When someone has been in a position for almost 30 years (again, barring an illegal act), there is absolutely NO excuse for removal in this fashion.  It is particularly heinous for someone who has been so instrumental in developing the department over decades ... pursuing and receiving grants and fellowships and funding for new theatre spaces, aerial equipment, research, etc, etc, ... to be simply set aside and discarded without a thought of the many she has trained, influenced, mentored and led over the years. Quite frankly, we are angry, hurt and shocked! Quite frankly, we are pissed off!

If it is the intention of the University to take the department in a different direction, why not allow celebrations of the long-term faculty and maybe even let them finish out a nice 30-year tenure and laud the accomplishments made in that time.  Instead, this sudden and shocking removal has left so many of us in the dark and confused.  It has made us question why the department is now headed by someone with absolutely no dance background but a music background.  It has made us question what the motives are to remove relevant and legacy-building faculty. It has made us question what the intentions of the University are for the department, in general!  Is the University of Georgia intending on phasing out the dance department altogether?  Because it certainly seems as if some of the recent decisions in leadership and decision by leadership are leaning in the direction of discrediting and dismantling the department.  We (the alumni) would certainly like answers.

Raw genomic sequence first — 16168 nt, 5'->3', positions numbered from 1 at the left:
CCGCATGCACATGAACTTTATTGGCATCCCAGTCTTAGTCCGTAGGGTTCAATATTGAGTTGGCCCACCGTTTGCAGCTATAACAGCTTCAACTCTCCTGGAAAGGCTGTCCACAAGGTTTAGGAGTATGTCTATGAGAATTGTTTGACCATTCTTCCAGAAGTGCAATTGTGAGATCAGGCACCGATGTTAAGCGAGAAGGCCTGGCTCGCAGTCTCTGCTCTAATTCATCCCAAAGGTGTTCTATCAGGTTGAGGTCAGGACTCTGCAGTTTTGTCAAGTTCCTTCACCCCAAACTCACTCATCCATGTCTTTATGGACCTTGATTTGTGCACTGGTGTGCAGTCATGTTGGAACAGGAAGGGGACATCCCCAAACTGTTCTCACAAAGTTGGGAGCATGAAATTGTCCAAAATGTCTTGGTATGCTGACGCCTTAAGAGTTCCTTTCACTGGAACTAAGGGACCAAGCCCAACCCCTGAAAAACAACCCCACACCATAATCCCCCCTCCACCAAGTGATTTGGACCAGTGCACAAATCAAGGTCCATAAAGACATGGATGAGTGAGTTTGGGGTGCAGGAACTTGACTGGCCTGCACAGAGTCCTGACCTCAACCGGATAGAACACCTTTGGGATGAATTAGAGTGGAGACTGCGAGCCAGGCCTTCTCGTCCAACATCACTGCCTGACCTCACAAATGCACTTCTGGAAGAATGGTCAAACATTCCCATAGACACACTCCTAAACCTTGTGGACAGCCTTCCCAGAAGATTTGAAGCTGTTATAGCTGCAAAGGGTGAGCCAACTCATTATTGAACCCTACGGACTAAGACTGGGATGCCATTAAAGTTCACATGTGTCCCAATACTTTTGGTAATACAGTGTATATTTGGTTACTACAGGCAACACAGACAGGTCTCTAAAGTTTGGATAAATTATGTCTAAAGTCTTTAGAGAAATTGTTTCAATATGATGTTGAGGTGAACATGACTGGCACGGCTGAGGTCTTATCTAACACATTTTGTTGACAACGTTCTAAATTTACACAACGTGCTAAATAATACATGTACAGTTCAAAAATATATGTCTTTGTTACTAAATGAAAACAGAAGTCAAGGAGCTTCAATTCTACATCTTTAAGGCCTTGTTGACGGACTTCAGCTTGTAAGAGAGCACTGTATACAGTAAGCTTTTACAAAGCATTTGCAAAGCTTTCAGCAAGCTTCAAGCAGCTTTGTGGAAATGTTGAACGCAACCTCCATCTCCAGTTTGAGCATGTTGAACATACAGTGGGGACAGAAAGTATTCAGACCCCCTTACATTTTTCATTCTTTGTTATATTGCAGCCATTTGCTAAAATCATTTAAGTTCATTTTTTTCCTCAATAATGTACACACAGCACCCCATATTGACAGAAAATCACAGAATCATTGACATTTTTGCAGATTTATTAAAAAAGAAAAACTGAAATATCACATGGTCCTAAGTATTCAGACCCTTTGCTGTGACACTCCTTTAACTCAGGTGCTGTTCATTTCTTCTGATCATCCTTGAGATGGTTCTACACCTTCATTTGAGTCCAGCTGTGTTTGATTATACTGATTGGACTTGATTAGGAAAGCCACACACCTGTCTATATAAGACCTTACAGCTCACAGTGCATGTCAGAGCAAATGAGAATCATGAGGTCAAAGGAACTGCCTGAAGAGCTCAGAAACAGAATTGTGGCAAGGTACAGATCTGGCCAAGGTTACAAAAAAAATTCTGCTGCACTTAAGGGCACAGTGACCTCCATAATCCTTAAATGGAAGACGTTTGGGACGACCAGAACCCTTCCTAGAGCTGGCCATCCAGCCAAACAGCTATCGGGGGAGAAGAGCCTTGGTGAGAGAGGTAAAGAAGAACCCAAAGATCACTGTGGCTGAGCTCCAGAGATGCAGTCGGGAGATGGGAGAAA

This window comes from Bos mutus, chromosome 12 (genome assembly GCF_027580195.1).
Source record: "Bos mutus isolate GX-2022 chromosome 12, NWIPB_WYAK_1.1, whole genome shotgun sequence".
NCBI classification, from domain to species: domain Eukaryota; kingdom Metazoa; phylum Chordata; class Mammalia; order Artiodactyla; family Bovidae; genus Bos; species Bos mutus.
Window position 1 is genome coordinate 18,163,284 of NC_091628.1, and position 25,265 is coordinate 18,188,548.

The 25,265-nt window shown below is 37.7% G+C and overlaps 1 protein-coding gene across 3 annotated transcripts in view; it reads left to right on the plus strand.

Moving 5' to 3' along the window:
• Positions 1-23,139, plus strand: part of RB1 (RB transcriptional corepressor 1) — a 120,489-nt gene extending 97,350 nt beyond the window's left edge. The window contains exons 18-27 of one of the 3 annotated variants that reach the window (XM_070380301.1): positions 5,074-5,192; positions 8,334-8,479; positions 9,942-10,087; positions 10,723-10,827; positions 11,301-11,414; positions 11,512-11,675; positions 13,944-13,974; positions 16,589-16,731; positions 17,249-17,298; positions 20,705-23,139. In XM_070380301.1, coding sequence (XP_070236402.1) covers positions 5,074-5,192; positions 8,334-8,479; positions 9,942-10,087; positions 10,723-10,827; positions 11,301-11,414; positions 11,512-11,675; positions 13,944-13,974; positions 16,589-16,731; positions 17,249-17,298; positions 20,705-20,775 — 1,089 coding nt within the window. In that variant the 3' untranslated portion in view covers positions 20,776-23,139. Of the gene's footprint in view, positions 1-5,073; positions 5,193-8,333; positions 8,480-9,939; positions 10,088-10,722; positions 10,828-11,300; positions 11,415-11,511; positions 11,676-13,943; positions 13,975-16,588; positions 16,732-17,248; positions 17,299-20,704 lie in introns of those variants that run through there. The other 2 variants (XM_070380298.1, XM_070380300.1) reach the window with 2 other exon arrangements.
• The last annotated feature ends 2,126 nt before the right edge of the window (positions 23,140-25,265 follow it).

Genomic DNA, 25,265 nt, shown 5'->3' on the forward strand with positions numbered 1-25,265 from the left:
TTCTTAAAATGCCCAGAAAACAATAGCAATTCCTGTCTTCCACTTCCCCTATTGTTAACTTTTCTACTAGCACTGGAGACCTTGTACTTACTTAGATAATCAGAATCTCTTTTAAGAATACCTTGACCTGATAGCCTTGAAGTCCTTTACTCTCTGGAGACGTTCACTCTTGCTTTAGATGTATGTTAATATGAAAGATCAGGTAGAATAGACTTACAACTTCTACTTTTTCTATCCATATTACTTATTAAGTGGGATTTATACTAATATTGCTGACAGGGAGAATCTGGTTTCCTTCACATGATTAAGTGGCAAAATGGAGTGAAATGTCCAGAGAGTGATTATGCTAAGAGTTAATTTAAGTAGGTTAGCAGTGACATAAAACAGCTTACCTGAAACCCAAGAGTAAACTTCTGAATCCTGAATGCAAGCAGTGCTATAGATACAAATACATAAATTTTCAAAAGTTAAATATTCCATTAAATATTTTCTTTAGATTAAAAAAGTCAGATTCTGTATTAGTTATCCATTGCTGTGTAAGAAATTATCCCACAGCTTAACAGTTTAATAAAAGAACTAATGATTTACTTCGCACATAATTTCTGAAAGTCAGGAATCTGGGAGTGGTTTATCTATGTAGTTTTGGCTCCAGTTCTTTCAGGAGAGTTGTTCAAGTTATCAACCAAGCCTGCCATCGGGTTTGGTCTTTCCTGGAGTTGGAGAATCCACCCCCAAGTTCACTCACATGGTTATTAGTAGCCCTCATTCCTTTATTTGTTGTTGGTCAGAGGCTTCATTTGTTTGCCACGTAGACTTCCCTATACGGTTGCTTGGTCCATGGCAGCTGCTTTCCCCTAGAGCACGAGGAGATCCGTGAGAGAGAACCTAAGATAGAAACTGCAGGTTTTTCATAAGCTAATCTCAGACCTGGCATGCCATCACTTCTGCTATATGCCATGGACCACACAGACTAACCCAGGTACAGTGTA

To conclude, I think it would be prudent that an apology be issued to Ms. Sarasvati and an immediate reinstatement as director of CORE Concert Dance Company.

I have sent many students through the department over the years and my own daughter was looking forward to possibly joining the department, as well.  At this time, I cannot in good conscious recommend any students until some changes are made and I, sadly, would not even send my own daughter as my legacy.